Remediation Close for BC Rail Land

It will take one more year to remediate BC Rail land in North Yards. BCR plans on marketing the property for commercial use.

By Gagandeep Ghuman
Published: June 16, 2012

Peter Dickson of Fraserwood Industries has seen big trucks roll in everyday for land remediation at the BC Rail North Yard site for almost six years now.

In a year or so, those trucks will be gone.

BC Rail is close to remediating its property in North Yards, west of the rail tracks, near the West Coast Railway Association.

BCR estimates 12 to 18 months to complete the remediation and obtain a certificate from the Ministry of Environment, said Kate Trotter, spokesperson of Ministry of Transportation and Infrastructure.

Trotter said once the Certificate of Compliance is obtained, BCR will to market the surplus property for sale on a commercial basis.

She did not give details on how the approx. 80 acre property will be divvied up.

According to one well-defined BCR plan, the entire property would be cut into commercial parcels. Most of them would be one-acre lots, but there would be some bigger lots too.

The land is currently zoned industrial, and its remediation could stimulate the economy, and help create the much-needed jobs.

It’s a good place for new business to locate and does represent economic potential in terms of jobs and taxes, said Coun. Doug Race.

The land, Race said, is appraised at $15 million or higher, and isn’t a good buy for the district.

It’s better for a private developer or user to purchase, he said.

“The bringing of the lands to market should, by itself, create some interest and hopefully result in business locating here,” he said.

Race also said the district can provide information to potential developers, but is not permitted to “provide assistance” to relocate here.

Coun. Ran Sander has a different opinion.

While he agrees that the district shouldn’t buy the land, he believes the district should work diligently with BC Rail to market it to potential business proponents.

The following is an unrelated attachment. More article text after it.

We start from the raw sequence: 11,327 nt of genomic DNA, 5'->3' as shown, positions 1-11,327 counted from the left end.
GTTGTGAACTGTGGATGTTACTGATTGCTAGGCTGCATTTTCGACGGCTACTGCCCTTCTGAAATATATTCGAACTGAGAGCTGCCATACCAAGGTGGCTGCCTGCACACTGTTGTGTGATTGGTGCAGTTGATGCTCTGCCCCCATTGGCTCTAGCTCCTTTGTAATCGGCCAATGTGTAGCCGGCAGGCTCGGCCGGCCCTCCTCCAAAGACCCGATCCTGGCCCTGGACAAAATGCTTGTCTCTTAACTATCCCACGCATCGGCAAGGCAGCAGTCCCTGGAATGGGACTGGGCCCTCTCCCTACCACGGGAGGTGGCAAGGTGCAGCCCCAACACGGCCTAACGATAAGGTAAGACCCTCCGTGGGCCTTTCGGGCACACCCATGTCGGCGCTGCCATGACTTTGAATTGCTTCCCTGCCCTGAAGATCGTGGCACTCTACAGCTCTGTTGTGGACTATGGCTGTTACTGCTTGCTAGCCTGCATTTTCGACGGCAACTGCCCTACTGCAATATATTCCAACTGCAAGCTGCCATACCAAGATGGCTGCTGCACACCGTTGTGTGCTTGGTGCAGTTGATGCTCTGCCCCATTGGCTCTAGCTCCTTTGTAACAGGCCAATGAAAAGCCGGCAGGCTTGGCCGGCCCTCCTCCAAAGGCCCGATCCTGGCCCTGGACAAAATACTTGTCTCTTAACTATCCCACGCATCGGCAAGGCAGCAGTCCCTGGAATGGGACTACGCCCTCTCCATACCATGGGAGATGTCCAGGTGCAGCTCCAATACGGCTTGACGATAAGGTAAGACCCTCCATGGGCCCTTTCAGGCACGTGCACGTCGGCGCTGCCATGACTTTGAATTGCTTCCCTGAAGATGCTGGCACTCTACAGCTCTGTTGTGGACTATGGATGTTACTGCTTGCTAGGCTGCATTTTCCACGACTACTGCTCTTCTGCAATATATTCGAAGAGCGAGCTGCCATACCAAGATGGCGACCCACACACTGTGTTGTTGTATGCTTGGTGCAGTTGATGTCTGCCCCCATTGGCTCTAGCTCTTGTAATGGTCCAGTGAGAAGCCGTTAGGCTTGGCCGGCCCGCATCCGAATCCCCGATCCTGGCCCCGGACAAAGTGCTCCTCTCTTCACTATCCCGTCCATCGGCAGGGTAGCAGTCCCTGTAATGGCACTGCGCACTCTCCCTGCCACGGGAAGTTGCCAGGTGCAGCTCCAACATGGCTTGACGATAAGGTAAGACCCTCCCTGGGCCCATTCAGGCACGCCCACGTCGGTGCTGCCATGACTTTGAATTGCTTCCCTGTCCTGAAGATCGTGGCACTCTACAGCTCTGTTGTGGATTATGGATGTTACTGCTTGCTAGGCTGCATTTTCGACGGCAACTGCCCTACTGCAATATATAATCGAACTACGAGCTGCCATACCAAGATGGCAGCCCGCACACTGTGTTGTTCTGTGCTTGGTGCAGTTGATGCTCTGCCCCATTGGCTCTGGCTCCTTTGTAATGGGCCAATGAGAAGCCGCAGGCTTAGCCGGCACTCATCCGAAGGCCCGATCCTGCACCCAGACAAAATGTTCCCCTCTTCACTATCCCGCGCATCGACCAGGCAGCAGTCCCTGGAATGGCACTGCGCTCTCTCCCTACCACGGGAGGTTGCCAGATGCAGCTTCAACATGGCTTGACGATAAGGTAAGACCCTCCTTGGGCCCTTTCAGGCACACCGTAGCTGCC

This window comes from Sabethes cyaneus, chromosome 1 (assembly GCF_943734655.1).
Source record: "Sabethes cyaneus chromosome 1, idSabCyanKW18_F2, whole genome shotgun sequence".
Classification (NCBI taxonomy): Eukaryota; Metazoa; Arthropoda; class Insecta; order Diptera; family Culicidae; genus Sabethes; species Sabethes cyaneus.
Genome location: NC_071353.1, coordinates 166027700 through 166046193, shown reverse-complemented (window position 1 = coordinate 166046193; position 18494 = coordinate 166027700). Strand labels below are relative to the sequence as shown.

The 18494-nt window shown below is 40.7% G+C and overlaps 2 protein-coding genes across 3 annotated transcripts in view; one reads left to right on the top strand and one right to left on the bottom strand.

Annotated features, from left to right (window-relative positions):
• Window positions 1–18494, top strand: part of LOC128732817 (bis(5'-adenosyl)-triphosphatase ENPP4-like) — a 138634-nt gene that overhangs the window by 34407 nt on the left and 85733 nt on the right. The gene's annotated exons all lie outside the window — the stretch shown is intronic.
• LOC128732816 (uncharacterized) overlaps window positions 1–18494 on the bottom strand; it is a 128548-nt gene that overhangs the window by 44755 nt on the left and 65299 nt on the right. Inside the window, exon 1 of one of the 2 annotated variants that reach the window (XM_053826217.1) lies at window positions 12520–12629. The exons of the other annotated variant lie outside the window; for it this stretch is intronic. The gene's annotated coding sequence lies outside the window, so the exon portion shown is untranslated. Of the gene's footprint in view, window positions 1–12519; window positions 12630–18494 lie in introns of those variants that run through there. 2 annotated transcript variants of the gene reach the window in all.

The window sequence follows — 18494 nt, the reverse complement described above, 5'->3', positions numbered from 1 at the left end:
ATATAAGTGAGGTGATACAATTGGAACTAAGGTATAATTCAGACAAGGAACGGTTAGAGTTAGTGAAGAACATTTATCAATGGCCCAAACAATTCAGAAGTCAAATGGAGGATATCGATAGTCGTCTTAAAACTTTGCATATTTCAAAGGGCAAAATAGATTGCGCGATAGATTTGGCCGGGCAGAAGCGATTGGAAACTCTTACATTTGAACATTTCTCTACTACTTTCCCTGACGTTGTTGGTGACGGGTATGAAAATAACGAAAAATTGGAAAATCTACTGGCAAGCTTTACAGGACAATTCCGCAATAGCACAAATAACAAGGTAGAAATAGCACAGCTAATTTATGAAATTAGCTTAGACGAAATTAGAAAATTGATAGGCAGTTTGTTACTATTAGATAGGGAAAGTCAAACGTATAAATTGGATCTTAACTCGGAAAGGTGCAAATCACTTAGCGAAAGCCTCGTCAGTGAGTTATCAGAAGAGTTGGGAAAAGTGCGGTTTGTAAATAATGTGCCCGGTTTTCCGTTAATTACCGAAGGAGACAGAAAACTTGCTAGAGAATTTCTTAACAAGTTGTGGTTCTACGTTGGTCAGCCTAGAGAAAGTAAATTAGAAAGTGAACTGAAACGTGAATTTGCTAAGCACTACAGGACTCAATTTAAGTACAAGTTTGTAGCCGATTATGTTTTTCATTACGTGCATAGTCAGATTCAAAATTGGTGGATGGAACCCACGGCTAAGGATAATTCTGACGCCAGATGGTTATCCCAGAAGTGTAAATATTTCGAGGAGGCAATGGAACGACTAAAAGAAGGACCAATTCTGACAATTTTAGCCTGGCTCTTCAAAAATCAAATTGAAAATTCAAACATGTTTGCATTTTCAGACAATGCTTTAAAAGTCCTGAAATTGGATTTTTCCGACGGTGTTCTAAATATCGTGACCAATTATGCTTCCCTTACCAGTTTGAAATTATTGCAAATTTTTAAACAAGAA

“This is a great opportunity for a fabricating or assembly type business that could receive equipment and materials through Squamish Terminals and deliver via CN Rail or the highway,” he noted.

Wood industry consultant Eric Andersen believes one-acre parcels might not be the best way forward, especially if heavy industry has to be attracted.

He believes the land is most suitable for “heavy” industry.

“The ‘locomotive’ enterprise — the assembler, the housing system core factory — needs space. More than one acre,” he said.

Andersen said a number of light industrial businesses are being pushed out of the downtown/Mamquam/Paco Road.

“The business park is costly—more so because of what has been allowed there,” he said.

 Businesses currently operating out of BC Rail hope the company will consider selling them the land, or renewing their lease.

Andrew Scott, who operates out of BC Rail Industrial land said his company paid an affordable rate for the lease.

As bigger decisions are made about the area, he hopes BC Rail will be sympathetic to his concerns.

“I really hope we can work something out with them,” he said.

Comments

  1. Jim Harvey says:

    Eric – It would be helpful if you could provide an example of a new heavy industry locating somewhere else in south western BC in the last 15 years that would demonstrate the likelihood of this occurring in Squamish and would therefore be something worth waiting for.

    Thanks

  2. Eric Andersen says:

    Thank you for this article on an important topic for Squamish. I am concerned my comments re. “heavy industry has to be attracted” as cited could be misleading. Many citizens and readers may not be aware of the “retail-commercial” type of activities allowable under current “Light Industrial” zoning, or that simply running a two shift plant operation with lights on and trucks coming and going means you may already be classified as “heavy” industry. We’re not talking smelters and chemical plants here.

    But not every potential manufacturing or logistics enterprise can suitably be located next to a yoga studio, professional offices or other activities that we have come to allow – really without much of a plan or strategy – in the next door “Business Park”.

    The District has allowed or is supporting rezoning of an enormous area of strategically valuable lands for industry (with rare, outstanding water, rail and or truck access) – to residential and mixed uses.

    Yes, some one-acre lots would be good for the BC Rail North Yards. But where are the future large manufacturing or distribution enterprises to locate – in the long term? What about those potential ‘locomotive’ businesses for which the potential larger (3 to 10 acre) parcels, and trucking and rail access available in the North Yards are of special interest?

    An overall industrial land strategy for District is sorely needed. An inclusive, well-informed economic development strategy dialogue is needed too! Then, as Ron Sander advocates, a collaborative marketing (and land use!) strategy for these BC Rail lands.

  3. Nate Dolha says:

    While I agree that the DOS should not purchase these lands, an investment into a truck bypass from there to SQTerm would certainly make this a much more attractive option for logistics dependent businesses, and would get the trucks out of our urban core.

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